“Our spiritual leaders are opposed to the privatization of our lands, which means the commoditization of the nature, water, air we hold sacred,” said Tom Goldtooth, a member of both the Navajo and the Dakota tribes who runs the Indigenous Environmental Network. “Privatization has been the goal since colonization – to strip Native Nations of their sovereignty.”

Reservations governed by the U.S. Bureau of Indian Affairs are intended in part to keep Native American lands off the private real estate market, preventing sales to non-Indians. An official at the Bureau of Indian Affairs did not respond to a request for comment.

The legal underpinnings for reservations date to treaties made between 1778 and 1871 to end wars between indigenous Indians and European settlers. Tribal governments decide how land and resources are allotted among tribe members.

Leaders of Trump’s coalition did not provide details of how they propose to allocate ownership of the land or mineral rights – or to ensure they remained under Indian control. (Trump Advisors Aim to Privatize Oil-Rich Indian Reservations | REUTERS)

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North Dakota Latest Introduced Bills, and the Scalp Bounty

Sometimes a crucial distinction lies merely on the tactic, and not the sentiment.

Print

[A bill that state GOP Rep. Keith Kempenich introduced would exempt drivers from liability if they accidentally hit a pedestrian, according to the Bismarck Tribune. House Bill 1203 was written up in direct response to groups of protesters blocking roadways, Kempenich told the paper. He claims protesters were seen jumping out in front of vehicles.

“It’s shifting the burden of proof from the motor vehicle driver to the pedestrian,” Kempenich said. “They’re intentionally putting themselves in danger.

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Another measure would make it a crime for adults to wear masks nearly across the board, while another would allow the state to sue the federal government over millions in extra police costs, according to ABC News.”]  Read the full report | The Huffington Post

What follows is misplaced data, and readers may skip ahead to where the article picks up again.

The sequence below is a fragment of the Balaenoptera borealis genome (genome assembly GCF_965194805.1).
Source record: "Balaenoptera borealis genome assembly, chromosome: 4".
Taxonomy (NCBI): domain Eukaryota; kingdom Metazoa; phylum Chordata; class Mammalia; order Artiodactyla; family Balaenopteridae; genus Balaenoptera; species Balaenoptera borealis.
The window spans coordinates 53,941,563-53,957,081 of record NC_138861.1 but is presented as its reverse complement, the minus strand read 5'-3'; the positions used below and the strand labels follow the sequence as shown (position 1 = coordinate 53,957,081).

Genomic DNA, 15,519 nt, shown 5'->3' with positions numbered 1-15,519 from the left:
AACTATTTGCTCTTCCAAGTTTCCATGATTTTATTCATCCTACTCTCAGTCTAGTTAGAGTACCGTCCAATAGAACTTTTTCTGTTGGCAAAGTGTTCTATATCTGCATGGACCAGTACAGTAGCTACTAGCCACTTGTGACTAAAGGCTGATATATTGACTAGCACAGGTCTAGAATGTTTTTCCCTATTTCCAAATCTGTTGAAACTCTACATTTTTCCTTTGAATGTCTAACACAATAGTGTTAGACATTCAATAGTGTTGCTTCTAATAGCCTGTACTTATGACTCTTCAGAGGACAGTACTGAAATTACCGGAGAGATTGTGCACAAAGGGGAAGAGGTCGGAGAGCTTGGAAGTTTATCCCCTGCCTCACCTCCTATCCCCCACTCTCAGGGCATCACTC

Now, let’s draw an analogy (with a practice poorly documented and sensationalized):

[Beginning in the 1830s, two Mexican states (Sonora and Chihuahua) authorized scalp bounties against Apache Indians, but these were as controversial in Mexico as they had been in the British colonies.

In New Mexico and Arizona, the state governments never approved scalp bounties, but some county officials revived and increased the old Apache scalp bounties that had been used by the former Mexican states. A report from the New York Times in 1885 (the most recent source I know of that documents scalp bounties) offers the following passage that shows the mentality of those who justified the practice:

From time immemorial all border countries have offered bounties for bear and wolf scalps and other animals that destroyed the pioneer’s stock or molested his family. Why, therefore, asks the Arizona settler, should not the authorities place a reward upon the head of the terrible Apache, who murders the white man’s family and steals his stock like the wolves?